Long term strategic relationships

The NZ RLIC notes that the historical performance of the rock lobster industry and the strategic relationships that have been developed with non-commercial stakeholder groups were consolidated in the National Rock Lobster Management Group (NRLMG).

The strategy of stock rebuild determined by the Rock Lobster Steering Committee, and which forms the framework for the National Rock Lobster Management Group annual recommendations, was driven by industry.

Stock improvements driven by industry

It is generally acknowledged that all the meaningful management interventions that have contributed to the improved rock lobster stock abundance since 1988 have been industry initiatives subsequently agreed and implemented by the Ministry of Fisheries. These initiatives include:

  • aligning the minimum legal size (MLS) of rock lobsters to enable agreed fishery management outcomes
  • improvement in handling procedures and the consequent reduction in sub-legal mortalities
  • total allowable commercial catch (TACC) adjustments on a region by region basis rather than ‘one stock’ for all of New Zealand
  • adoption of decision rules and currently more sophisticated management procedures to guide total allowable catch (TAC) setting
  • voluntary TACC reductions
  • enforcement initiatives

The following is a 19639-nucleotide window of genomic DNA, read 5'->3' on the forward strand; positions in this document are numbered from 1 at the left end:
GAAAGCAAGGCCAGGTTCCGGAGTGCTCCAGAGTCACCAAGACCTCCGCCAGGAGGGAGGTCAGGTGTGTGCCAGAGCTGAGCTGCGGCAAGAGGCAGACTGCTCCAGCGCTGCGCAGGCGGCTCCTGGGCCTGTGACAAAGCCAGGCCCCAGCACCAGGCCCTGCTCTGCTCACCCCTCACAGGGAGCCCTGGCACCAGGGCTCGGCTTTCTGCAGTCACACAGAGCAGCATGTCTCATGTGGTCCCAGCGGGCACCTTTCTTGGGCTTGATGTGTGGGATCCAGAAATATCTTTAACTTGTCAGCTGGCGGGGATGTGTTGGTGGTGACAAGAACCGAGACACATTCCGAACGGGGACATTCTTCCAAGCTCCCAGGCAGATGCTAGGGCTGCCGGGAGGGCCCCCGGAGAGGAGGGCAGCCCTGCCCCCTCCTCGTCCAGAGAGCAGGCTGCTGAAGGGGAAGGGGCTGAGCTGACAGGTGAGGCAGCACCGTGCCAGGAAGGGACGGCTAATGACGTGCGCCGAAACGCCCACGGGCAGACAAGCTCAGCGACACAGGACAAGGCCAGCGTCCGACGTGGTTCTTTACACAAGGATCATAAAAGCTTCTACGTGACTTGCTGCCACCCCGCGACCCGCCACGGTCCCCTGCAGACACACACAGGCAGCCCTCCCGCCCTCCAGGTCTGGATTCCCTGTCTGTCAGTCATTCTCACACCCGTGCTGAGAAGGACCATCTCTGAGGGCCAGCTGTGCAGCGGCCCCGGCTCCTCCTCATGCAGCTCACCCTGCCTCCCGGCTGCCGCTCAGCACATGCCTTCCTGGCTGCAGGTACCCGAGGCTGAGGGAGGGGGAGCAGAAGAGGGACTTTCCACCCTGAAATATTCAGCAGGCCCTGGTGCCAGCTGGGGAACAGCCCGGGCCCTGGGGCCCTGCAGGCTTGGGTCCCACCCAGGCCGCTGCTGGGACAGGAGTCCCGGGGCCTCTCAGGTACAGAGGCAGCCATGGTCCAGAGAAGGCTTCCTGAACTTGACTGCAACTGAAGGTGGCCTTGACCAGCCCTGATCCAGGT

• closed seasons.

Strategic alliances with non-commercial sectors

Regional industry groups began to establish strategic working alliances with non-commercial sector groups around 1991. Several CRAMACs currently have important associations with recreational and customary user groups at both local and regional levels which underpin regional harvest initiatives that have proven to be of mutual benefit to all participants.

Regional initiatives

Sophisticated regional harvest initiatives developed and promoted by industry:

  • maximise the economic returns from a quota limited fishing opportunity
  • minimise tensions between commercial and non-commercial fishermen, and
  • accelerate the rebuild of stocks which prior to 1990 were assessed to be significantly less than optimum.

Long term planning and goals

The rock lobster industry has also worked with stock assessment scientists and fisheries economists to develop bio-economic models to test alternative management approaches and to guide research planning in support of preferred approaches.

Tractor and lobster fishing boat on trailer

Demonstrating the value of rock lobster fisheries enables fisheries managers to better evaluate the costs and benefits associated with management decisions. The industry goal is to maximise the economic opportunity that can be derived from rock lobster fisheries by ensuring stock sizes are maintained at optimal levels (agreed to be above statutory reference levels) and catches are constrained to the limits of the allowances made when setting TACs.